A lot of people in the United States take things way too seriously. The fact that fantasy football is a multi-billion dollar enterprise is all the proof of that you’ll ever need. But we live in a nation of Puritan serial complainers - have too much fun, someone’s bound to complain about your awful work ethic and morals. We, of course, have neither a work ethic nor morals, so we hear it all the time - such is the life of the blogger.
As much as uptight cultural crusaders love to complain about everything here in America, can you imagine what would happen if they caught wind of an editorial suggesting that religion be replaced by sports? Rush Limbaugh’s head might explode. In Ireland, however, that’s exactly what’s happened.
There’s a fascinating editorial in today’s IRISH TIMES that posits that sports has become the dominant force in Irish society, replacing the Roman Catholic Church. These are the kinds of things you run across when your “sports” Google Alert goes ape****. You might expect such an article to be hyperbolic or tongue-in-cheek, but this is neither:
Sport is gradually replacing religion as the main form of personal identity, first among men, but, increasingly among women. People relate to others talking about sport. Sport provides a key mechanism through which people develop a sense of bonding and belonging. It used to be said that a family that prayed together, stayed together. It may now be that the family that stays together is the one that participates in, watches and talks about sport.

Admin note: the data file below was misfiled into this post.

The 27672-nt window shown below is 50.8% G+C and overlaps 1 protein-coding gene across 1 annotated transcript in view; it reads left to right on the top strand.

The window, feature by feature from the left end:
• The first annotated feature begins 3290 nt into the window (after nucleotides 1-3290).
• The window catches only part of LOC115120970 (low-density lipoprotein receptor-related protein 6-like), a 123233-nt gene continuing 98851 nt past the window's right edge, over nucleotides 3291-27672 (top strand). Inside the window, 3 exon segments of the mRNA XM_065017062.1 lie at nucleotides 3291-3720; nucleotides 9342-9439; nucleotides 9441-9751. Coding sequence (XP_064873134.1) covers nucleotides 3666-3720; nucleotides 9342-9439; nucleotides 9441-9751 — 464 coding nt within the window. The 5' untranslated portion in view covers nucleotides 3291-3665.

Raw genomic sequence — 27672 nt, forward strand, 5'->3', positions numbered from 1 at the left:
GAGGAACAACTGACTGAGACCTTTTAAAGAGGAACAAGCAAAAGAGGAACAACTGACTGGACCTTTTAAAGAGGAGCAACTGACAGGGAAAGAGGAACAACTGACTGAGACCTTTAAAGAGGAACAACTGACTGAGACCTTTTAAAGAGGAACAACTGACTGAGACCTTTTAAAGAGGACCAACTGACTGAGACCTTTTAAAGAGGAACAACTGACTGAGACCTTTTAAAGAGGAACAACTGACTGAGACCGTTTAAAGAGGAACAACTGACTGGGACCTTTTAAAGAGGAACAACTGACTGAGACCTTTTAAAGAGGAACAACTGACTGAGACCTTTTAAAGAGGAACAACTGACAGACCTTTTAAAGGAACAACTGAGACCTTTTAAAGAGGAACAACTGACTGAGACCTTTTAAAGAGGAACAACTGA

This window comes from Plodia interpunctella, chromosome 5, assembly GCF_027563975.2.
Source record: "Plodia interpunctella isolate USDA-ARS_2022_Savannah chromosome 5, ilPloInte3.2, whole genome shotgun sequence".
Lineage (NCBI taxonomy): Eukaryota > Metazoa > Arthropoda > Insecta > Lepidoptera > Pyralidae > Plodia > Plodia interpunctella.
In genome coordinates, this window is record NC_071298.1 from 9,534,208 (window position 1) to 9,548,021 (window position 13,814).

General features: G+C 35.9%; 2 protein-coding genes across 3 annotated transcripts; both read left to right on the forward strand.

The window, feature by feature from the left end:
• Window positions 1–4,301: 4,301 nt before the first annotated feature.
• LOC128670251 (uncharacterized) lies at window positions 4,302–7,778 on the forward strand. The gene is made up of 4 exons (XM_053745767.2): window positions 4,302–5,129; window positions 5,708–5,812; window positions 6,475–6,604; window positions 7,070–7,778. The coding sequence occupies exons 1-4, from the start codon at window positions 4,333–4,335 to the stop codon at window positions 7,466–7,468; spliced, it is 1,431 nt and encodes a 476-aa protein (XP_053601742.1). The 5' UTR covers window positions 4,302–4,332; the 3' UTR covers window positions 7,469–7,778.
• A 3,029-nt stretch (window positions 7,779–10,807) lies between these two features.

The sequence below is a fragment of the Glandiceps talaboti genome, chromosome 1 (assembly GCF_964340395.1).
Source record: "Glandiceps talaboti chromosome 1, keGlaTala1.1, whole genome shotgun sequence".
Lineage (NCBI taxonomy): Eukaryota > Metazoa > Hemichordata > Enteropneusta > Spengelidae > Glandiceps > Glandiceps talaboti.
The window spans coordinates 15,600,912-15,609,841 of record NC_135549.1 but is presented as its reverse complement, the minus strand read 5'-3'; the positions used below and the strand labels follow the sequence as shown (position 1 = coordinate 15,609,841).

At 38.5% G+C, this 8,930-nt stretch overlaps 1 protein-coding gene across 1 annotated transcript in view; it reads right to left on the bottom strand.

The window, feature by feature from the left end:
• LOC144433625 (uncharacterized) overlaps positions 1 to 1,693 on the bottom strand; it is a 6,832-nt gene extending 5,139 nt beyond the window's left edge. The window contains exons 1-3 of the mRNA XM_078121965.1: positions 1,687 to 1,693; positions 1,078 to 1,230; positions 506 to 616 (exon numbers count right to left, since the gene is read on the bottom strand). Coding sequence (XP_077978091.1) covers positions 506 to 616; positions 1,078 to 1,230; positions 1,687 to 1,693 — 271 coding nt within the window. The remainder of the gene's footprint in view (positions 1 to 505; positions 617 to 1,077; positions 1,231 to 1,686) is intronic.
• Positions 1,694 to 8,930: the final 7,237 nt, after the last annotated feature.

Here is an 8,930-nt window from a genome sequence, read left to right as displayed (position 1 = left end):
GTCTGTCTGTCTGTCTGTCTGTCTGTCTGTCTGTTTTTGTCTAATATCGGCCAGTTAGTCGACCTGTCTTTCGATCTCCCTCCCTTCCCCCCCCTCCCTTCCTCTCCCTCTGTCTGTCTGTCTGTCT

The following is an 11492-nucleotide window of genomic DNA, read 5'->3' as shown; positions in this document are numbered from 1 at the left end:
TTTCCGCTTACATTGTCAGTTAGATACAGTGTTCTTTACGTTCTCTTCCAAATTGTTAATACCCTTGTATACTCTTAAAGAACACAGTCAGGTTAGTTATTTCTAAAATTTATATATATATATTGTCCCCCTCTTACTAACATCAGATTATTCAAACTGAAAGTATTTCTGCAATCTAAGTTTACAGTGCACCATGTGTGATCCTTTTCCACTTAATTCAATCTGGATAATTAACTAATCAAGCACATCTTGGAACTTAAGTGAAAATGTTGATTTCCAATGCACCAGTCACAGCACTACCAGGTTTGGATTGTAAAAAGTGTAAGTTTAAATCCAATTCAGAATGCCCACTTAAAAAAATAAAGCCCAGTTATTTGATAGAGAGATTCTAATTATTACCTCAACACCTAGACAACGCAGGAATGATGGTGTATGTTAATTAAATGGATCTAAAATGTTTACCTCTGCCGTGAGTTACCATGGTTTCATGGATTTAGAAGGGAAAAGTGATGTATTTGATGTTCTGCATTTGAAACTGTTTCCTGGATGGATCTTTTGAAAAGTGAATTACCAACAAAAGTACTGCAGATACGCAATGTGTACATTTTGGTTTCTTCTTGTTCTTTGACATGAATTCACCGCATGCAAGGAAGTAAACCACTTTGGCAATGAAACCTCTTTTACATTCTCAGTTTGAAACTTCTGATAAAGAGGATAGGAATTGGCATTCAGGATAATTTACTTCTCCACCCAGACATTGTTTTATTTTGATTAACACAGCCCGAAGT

The rituals of coming together to watch and play sport help create a sense of community. The excitement of the game creates a collective effervescence which, in turn, creates a collective consciousness. Sport helps people transcend the material conditions of their existence. In this sense, sport is spiritual. For many people, being completely subsumed within a game is as close to a religious experience as they will ever have. It brings people into another world.
It’s an interesting concept, and in a country like Ireland where the Church has been slow to adapt to a rapidly evolving and increasingly-successful population, it’s probably true. But religion in the United States has evolved at the same pace as the information revolution of the past twenty years. Some megachurches even run media consultancies to teach other organizations how they can keep up with technology and evolve in a fast-paced society.
Still, we’d love for a prominent pundit to come out and say something even half as ballsy as this. What can we say - we’re a sucker for manufactured controversy (hint: it gives us lots to write about).